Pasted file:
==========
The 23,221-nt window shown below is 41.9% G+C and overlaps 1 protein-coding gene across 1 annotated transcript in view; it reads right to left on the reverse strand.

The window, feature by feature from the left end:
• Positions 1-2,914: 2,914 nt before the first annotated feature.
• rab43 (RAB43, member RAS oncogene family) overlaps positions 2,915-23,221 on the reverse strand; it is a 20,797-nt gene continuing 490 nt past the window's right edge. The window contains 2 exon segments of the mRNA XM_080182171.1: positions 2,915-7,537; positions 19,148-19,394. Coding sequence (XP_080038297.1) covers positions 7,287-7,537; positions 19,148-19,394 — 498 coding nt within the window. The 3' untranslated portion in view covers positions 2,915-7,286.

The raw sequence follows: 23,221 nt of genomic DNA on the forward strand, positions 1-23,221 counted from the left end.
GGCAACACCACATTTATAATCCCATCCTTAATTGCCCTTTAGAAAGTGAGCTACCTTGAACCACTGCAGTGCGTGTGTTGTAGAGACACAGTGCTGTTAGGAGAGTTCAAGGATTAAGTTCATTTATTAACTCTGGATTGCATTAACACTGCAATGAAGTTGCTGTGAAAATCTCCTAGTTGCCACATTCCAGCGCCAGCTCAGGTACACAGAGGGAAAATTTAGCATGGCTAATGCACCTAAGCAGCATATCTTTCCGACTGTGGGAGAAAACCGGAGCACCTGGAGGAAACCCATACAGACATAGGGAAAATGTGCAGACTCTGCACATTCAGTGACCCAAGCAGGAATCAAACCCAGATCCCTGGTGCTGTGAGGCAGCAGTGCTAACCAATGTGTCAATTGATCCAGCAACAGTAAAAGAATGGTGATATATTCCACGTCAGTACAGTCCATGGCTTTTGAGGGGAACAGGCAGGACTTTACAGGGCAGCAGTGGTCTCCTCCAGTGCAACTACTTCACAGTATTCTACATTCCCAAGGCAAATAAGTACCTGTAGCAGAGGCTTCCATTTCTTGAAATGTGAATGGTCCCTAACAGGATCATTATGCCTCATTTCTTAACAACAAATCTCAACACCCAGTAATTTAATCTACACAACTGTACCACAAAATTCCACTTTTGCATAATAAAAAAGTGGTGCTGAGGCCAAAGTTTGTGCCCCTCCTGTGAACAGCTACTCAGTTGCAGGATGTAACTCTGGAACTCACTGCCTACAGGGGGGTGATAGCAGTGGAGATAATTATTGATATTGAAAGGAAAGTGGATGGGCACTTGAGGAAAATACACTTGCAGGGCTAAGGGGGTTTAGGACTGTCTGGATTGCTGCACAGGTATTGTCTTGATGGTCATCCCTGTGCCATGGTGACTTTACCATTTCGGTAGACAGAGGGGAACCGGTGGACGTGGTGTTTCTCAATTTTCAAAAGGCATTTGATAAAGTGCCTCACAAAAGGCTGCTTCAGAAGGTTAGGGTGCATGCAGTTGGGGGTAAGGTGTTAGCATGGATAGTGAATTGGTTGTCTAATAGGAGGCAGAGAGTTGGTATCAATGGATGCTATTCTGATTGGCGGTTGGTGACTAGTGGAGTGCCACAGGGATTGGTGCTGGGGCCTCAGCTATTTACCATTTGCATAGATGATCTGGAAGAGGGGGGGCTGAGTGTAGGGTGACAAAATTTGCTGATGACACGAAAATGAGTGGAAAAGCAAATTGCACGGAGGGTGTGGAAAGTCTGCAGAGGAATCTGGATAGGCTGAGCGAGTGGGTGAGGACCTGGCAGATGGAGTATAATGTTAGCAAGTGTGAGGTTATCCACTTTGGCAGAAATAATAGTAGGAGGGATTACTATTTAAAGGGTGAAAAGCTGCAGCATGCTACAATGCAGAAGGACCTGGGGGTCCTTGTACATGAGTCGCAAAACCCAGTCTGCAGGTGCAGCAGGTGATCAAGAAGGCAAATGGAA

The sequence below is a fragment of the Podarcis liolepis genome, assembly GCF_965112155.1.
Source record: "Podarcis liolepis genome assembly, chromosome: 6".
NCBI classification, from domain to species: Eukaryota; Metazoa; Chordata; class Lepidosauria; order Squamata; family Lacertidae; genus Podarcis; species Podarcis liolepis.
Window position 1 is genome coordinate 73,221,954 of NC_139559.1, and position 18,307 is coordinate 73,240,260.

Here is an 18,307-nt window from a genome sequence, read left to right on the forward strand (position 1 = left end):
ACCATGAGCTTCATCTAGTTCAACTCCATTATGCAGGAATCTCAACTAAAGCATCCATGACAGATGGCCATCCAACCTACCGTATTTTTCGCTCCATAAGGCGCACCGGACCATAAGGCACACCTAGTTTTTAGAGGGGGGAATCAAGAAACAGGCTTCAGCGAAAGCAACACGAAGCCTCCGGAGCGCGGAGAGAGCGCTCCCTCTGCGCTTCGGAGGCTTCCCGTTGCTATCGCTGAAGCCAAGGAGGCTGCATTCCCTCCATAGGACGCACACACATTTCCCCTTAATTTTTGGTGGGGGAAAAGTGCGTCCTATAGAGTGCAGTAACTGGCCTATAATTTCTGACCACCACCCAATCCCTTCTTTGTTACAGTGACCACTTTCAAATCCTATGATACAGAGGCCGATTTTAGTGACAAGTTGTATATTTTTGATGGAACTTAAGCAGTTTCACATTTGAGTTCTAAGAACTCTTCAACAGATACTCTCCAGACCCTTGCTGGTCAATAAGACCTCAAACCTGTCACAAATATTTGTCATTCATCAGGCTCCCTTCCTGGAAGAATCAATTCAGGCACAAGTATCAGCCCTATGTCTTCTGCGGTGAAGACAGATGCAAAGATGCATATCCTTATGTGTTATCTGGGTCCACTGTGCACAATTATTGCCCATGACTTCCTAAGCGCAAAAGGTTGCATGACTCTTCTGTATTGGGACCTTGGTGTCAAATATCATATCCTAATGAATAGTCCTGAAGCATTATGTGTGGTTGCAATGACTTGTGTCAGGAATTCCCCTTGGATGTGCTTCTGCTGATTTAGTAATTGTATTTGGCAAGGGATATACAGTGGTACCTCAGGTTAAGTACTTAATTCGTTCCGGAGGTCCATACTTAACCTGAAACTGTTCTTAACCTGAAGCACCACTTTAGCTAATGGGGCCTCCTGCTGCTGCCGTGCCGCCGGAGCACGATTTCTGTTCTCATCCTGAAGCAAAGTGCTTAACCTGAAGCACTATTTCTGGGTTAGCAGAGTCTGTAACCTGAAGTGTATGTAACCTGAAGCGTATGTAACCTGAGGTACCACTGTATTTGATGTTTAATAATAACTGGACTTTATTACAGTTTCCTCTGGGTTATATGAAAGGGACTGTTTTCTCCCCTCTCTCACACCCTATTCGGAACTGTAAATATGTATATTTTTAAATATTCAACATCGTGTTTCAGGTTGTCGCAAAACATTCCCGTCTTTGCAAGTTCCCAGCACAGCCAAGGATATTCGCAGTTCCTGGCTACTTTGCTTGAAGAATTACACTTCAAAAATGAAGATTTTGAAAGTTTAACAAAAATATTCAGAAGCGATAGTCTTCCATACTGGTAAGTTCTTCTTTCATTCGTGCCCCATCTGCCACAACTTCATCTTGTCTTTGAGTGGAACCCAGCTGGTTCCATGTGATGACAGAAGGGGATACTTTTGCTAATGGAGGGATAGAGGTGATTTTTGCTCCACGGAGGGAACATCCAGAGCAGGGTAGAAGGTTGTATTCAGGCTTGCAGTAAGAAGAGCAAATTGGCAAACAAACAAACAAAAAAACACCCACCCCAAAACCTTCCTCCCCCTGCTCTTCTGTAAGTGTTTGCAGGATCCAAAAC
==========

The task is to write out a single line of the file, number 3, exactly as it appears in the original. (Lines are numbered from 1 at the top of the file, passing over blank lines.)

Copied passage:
• Positions 1-2,914: 2,914 nt before the first annotated feature.